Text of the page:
• Blackcaps, whitethroats, yellow wagtails and cuckoos can all be seen towards the end of the month if the weather is favourable. Of course, some blackcaps are now choosing to stay put (there are a pair in my garden as I write this), so they won’t all have travelled a long way, but their song is always such a joy.

Just in case you’re missing April birdsong, here are a few to listen out for later in the year.

First up, the chiffchaff (Recording by Michel Veldt in the Netherlands)

Next up, the blackcap. What a lovely song this is! The recording is by Ulf Elman in Sweden.

And finally, here’s a common whitethroat, again recorded by Michel Veldt.

I wish I had a better ear for birdsong – I find the warblers generally very tricky to tell apart, except for the simple song of the chiffchaff. Do let me know how you do it, if you are able to differentiate between the different species in the field! For me, it’s a kind of superpower.

Plants in Flower

All the spring ephemerals should be out by now – crocuses, lesser celandine, wood anemone, bluebells (which will continue until May in a good year) and primroses and oxlips. Cow parsley, garlic mustard, blackthorn, wayfaring tree, three-cornered garlic and ramsons, alexanders and hawthorn, stinking iris and grape hyacinth, forget-me-not and marsh marigold should all be in flower, if previous years are any guide.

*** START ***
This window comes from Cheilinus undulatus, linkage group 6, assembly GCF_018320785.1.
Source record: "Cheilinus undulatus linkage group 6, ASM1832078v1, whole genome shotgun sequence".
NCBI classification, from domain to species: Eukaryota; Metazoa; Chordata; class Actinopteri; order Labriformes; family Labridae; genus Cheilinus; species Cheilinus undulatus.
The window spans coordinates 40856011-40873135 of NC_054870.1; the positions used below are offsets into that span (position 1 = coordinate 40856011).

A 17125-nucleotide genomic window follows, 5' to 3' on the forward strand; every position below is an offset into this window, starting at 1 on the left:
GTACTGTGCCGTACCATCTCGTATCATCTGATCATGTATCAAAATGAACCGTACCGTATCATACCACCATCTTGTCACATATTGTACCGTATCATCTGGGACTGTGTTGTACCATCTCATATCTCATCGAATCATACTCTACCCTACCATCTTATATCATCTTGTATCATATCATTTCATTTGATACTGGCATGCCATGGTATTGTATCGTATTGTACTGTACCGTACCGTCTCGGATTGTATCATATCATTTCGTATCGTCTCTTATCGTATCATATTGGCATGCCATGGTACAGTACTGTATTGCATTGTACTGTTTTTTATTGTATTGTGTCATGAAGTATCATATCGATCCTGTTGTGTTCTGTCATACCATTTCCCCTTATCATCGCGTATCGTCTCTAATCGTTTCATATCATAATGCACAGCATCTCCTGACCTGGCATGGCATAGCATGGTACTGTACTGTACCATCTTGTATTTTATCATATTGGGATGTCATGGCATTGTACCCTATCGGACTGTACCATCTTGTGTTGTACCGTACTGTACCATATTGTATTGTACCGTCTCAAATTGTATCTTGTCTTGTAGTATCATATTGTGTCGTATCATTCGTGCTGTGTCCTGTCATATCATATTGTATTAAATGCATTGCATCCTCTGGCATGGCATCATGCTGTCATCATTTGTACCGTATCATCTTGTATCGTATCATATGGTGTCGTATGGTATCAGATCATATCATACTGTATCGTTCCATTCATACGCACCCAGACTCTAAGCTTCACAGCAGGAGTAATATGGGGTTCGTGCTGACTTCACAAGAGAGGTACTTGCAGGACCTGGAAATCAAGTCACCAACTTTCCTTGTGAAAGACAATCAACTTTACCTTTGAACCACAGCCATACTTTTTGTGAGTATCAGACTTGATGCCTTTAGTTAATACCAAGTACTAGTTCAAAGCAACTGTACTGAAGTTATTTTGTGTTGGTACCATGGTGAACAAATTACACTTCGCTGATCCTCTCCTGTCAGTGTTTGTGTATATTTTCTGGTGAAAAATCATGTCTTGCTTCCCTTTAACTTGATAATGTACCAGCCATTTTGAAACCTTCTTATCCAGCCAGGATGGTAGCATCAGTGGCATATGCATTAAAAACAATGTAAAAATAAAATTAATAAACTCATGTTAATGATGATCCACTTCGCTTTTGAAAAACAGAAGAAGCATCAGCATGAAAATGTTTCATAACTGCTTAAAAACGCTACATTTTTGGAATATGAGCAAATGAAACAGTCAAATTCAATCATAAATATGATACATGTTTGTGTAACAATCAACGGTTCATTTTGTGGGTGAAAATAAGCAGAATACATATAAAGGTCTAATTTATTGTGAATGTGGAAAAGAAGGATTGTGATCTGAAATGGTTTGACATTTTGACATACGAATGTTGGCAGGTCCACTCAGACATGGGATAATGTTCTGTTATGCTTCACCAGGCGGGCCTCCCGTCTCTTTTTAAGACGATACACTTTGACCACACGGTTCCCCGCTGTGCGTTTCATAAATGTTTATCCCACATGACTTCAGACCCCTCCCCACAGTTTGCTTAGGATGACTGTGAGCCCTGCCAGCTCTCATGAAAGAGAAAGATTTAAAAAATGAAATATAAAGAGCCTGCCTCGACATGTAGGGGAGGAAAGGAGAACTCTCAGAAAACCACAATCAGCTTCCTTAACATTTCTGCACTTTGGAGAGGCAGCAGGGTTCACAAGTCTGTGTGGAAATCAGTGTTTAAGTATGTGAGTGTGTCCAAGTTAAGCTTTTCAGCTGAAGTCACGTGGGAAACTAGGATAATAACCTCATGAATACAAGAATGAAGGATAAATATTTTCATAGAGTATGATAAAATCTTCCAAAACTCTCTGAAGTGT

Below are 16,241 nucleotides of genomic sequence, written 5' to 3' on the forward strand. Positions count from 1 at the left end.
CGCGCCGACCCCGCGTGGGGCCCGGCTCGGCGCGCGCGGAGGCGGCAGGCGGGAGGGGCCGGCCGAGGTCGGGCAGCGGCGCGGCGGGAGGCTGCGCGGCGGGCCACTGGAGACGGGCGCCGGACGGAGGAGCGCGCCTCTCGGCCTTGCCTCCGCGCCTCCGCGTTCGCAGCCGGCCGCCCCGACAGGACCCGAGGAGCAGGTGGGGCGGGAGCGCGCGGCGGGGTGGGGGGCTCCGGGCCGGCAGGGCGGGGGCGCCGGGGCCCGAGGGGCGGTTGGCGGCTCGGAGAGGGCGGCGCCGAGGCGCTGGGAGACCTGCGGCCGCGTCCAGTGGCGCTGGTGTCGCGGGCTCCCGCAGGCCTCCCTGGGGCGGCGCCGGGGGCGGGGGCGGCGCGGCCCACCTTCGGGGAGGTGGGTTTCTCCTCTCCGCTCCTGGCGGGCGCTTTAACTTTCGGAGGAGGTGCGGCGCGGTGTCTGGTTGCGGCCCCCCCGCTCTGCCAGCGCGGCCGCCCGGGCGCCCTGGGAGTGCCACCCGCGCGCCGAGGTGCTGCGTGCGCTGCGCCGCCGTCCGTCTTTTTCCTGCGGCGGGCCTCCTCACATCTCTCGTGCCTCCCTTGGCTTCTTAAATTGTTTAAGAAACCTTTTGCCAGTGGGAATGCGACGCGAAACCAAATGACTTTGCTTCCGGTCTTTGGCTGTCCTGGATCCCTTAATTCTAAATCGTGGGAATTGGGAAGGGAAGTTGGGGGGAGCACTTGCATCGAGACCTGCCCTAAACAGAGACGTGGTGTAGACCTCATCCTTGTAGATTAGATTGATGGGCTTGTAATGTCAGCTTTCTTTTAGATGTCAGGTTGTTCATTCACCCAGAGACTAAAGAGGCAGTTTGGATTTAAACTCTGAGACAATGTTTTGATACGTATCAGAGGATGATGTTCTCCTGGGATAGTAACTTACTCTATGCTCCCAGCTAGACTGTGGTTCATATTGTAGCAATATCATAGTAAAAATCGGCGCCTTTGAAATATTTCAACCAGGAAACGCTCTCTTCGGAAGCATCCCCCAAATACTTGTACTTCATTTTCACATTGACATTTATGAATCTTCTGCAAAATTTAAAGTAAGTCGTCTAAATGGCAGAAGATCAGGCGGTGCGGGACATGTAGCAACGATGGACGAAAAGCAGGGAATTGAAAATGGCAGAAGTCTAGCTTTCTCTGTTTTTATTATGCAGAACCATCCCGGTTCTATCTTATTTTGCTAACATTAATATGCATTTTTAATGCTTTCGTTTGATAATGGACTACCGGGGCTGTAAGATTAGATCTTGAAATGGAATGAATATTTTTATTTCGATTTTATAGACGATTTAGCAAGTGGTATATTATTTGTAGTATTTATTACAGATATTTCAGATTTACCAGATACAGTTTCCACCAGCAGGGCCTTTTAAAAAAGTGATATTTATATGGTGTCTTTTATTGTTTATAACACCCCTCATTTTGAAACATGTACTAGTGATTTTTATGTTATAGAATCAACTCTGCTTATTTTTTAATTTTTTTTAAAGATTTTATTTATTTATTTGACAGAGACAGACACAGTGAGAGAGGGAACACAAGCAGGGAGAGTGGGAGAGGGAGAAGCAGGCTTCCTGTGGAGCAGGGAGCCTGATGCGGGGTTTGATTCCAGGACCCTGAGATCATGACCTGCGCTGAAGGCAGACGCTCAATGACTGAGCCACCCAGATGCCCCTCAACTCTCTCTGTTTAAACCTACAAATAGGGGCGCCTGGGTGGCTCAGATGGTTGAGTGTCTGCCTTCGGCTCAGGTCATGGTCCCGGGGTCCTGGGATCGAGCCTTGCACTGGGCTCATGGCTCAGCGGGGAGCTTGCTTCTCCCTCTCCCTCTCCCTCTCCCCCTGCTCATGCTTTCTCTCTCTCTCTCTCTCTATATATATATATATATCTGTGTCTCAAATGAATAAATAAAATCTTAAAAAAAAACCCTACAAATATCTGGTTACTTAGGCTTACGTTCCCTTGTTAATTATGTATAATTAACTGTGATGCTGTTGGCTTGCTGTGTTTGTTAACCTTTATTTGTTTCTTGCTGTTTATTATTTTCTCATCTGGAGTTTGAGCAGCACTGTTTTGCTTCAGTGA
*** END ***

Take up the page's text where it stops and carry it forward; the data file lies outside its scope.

Other Things to Watch/Listen Out For

  • Tadpoles should be numerous by now, and if you are lucky enough to have newts in your pond you may see them courting, the males whipping their tails backwards and forwards
  • Brimstone and orange-tip butterflies are around, plus speckled woods and peacock butterflies emerging from hibernation
  • Fox cubs are just emerging from their den, so if you are extremely lucky and know where an earth is, you might catch sight of them sunning themselves or playing.
  • Full moon is on 6th April, and is known as the Seed Moon, the Budding Moon or the New Shoots Moon. It’s also known as the Paschal Moon, and in the Christian calendar, Easter Sunday is the first Sunday after the Paschal Moon. So, in 2023, Easter Sunday will be Sunday 9th April.

Holidays and Celebrations

  • Passover begins at sundown on April 5th
  • 9th April is Christian Easter Sunday
  • 14th April is St Tiburtius’s Day, and is officially when cuckoos start singing, so keep your ears open!
  • 16th April – Orthodox Easter Sunday
  • 21st April – Eid al-Fitr (Islamic celebration of the end of Ramadan) starts on the first sighting of the crescent moon.
  • 23rd April – the start of the English asparagus season. Hooray!

 

Red List – Nineteen – Grasshopper Warbler

Grasshopper Warbler (Locustella naevia) Photo By Dr. Raju Kasambe – Own work, CC BY-SA 4.0, https://commons.wikimedia.org/w/index.php?curid=37252857